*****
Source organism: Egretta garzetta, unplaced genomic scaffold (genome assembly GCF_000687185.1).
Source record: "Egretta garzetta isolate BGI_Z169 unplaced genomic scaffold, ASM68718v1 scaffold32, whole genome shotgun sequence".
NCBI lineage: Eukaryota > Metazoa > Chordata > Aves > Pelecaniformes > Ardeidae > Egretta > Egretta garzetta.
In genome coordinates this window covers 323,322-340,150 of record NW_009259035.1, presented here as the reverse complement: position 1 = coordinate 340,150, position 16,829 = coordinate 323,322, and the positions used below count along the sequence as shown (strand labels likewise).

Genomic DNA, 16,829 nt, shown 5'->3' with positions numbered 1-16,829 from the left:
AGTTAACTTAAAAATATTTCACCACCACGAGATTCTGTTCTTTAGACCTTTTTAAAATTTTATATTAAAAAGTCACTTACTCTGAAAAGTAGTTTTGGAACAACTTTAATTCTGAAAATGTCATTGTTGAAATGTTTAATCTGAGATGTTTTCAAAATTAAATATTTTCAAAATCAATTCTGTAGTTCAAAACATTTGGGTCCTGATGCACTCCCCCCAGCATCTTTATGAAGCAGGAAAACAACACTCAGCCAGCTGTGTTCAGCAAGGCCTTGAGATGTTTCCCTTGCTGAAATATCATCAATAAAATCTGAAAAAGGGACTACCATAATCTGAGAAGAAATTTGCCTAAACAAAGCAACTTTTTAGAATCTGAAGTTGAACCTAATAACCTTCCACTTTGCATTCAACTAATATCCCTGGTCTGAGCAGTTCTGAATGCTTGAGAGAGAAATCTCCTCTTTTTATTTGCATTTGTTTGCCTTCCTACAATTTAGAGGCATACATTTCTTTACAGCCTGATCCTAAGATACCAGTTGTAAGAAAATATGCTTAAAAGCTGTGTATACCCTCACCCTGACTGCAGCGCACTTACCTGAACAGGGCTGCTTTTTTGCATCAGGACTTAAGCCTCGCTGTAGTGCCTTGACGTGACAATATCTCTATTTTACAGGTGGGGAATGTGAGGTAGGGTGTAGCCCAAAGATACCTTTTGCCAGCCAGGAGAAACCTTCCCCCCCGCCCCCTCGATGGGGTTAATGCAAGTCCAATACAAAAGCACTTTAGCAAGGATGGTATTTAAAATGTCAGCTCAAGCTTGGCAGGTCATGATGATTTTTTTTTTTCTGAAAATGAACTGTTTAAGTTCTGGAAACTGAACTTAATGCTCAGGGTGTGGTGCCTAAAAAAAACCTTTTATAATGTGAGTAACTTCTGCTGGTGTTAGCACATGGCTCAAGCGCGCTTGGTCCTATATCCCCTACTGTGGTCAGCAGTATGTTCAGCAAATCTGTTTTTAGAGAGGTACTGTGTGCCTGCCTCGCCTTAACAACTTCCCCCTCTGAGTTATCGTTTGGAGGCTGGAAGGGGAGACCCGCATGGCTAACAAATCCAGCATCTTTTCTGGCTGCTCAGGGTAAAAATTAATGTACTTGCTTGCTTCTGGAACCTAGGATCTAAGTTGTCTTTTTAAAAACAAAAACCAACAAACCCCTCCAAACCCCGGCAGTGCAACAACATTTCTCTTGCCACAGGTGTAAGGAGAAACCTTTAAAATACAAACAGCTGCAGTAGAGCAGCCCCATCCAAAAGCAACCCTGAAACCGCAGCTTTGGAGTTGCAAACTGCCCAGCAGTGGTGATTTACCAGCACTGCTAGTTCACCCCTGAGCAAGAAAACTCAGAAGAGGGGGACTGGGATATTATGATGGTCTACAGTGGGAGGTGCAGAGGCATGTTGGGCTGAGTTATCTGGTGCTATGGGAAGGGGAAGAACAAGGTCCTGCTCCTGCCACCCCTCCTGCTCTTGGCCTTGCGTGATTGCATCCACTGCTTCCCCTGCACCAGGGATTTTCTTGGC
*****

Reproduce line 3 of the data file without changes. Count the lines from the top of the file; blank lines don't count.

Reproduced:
NCBI lineage: Eukaryota > Metazoa > Chordata > Aves > Pelecaniformes > Ardeidae > Egretta > Egretta garzetta.